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Comment: Sadc should engage Zim political leadership

POLITICAL developments in Zimbabwe over the last few months threaten the continuity of the Government of National Unity (GNU) which, though not a perfect arrangement, has arrested the rapid economic and social decline the country experienced between 2005 and 2008.

The political arrangement, which was wobbly from birth, should be saved if anarchy is not to be loosed upon the country as was the case two years ago.
As such, Sadc, not only as a regional bloc that is seriously affected by Zimbabwe’s political and economic problems, but as the guarantor of the Global Political Agreement (GPA), should play a decisive role that would save the political arrangement.
What is very clear, no matter where one stands, is that the death of the GPA could cause a rapid reversal of the few gains which were registered under this arrangement drowning the country and the entire region in the mire.
It is thus important that Sadc should immediately engage the political leadership in Zimbabwe, especially President Robert Mugabe, and tell him the consequences of not fully implementing the GPA, which is one of the reasons why there has been so much unhelpful contestation in the GNU.
It has to be brought to the attention of Mugabe et al that one by-product of the GPA has been to give them legitimacy especially after the 2008 presidential runoff. However, it is not only the need for legitimacy which requires Sadc to intervene. It has to be reckoned that with deepening integration within the bloc, symbiotic relations have become more pronounced and deterioration in one country upsets the whole region.
It is thus important for Sadc not to sever the umbilical cord that connects Zimbabwe with the region as this would suffocate the country politically and economically. Sadc’s evolution from the Frontline States through the Southern Africa Development Coordinating Conference to the current structure was mainly a response to political and economic developments in the region and what is happening in Zimbabwe now requires its active intervention.
The formation of the Sadc troika was itself another response to the dynamics within the region and its failure to convene last week to resolve the current Zimbabwe crisis, for whatever reason, was an abdication of its duties. The Sadc Protocol on Politics, Security and Defence signed in 2001 gave a legal framework to the organ whose objective is to promote peace and security in the region. What is happening in Zimbabwe at the moment could translate to a threat to peace and security in the short term thus the organ should intervene. What is clear is that the troika still holds leverage in all political processes in the region and particularly Zimbabwe and the lackadaisical approach shown last week smacks of a backwardness that has no place in resolving regional problems.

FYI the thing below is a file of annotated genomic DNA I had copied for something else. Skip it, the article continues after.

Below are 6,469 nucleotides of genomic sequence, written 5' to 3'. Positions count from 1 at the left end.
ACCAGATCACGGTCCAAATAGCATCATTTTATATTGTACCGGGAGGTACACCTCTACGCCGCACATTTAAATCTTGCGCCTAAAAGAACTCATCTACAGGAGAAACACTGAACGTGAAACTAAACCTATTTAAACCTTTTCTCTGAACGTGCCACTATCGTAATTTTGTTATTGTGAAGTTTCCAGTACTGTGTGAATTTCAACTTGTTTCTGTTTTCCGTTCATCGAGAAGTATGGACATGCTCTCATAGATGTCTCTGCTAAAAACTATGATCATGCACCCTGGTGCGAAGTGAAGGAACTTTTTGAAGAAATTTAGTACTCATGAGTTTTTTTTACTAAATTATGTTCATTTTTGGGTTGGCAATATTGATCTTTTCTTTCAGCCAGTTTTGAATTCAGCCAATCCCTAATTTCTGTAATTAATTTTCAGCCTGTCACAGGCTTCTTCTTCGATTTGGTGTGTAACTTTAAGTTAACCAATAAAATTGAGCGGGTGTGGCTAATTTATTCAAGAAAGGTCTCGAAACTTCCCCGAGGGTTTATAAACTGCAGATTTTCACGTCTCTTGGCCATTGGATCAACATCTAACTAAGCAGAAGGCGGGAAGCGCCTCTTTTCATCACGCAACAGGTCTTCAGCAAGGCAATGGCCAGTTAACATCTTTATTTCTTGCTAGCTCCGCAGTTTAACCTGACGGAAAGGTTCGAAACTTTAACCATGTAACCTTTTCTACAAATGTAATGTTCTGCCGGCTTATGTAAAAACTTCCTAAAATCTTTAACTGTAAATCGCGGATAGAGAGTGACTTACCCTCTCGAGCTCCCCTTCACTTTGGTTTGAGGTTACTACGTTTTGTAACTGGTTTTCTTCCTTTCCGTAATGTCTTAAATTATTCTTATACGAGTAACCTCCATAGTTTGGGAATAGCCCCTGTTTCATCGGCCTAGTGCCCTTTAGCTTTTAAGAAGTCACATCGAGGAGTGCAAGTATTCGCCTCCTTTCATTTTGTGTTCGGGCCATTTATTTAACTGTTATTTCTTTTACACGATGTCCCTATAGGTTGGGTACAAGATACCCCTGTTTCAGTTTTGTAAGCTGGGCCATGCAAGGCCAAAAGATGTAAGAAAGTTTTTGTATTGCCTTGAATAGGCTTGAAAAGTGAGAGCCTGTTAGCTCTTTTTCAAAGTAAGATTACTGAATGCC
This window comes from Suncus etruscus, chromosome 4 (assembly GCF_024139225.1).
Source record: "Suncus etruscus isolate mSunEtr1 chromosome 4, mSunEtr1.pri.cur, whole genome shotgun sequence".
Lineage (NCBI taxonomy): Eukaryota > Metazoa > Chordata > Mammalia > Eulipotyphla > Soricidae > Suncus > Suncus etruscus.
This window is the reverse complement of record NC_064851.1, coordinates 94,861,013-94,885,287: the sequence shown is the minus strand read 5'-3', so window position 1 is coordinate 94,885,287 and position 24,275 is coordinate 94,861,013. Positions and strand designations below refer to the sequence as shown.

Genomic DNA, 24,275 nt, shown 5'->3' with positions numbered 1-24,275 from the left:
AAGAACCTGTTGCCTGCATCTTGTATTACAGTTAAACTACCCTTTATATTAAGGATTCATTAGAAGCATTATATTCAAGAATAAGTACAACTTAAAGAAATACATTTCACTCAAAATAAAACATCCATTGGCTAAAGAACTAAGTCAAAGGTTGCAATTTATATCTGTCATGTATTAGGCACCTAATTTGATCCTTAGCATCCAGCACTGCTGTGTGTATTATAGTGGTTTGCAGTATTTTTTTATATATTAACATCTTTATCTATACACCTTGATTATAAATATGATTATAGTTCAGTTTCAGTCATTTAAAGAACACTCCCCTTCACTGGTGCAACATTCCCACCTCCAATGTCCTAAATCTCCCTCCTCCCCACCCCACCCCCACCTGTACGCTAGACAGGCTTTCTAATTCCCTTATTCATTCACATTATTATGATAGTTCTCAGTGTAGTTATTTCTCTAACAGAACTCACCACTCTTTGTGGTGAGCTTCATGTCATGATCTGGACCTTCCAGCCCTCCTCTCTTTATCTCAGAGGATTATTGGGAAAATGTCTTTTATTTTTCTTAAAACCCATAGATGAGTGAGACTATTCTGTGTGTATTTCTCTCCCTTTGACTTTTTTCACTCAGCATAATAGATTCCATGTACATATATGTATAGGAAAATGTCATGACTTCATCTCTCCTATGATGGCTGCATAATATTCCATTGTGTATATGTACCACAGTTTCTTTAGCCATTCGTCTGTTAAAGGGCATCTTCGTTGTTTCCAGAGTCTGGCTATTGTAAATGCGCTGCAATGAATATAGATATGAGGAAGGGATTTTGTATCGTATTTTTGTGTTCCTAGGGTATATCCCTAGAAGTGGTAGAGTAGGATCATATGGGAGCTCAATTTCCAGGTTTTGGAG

The Sadc troika was very active during the genesis of the GNU, intervening every time there were problems and one can argue that the organ is now needed more than ever since the institution of the inclusive government in February 2009.
It would, however, be very naïve to expect the troika to hold the magical formula that would ensure the continued existence of the GNU, especially at a time when local political actors have adopted an arrogant and self-serving stance.
Mugabe, for example, has set his eyes on elections at any cost but the question is whether this is out of the need to serve the country or his own narrow political interests. The political crisis which has enveloped the country in the last few weeks has created a Machiavellian moment where political actors maximise power at the expense of national development.
The death knells of the GNU have grown louder with each day and the question is what will occupy the space where this stuttering political arrangement now stands. What guarantees do we have that the next election, presumably the logical successor to the collapse of the GNU, would be free and fair? Are we not laying the foundation for GPA/GNU Part Two? How will the GPA 2 work, especially now that the political players have realised that they cannot trust each other?


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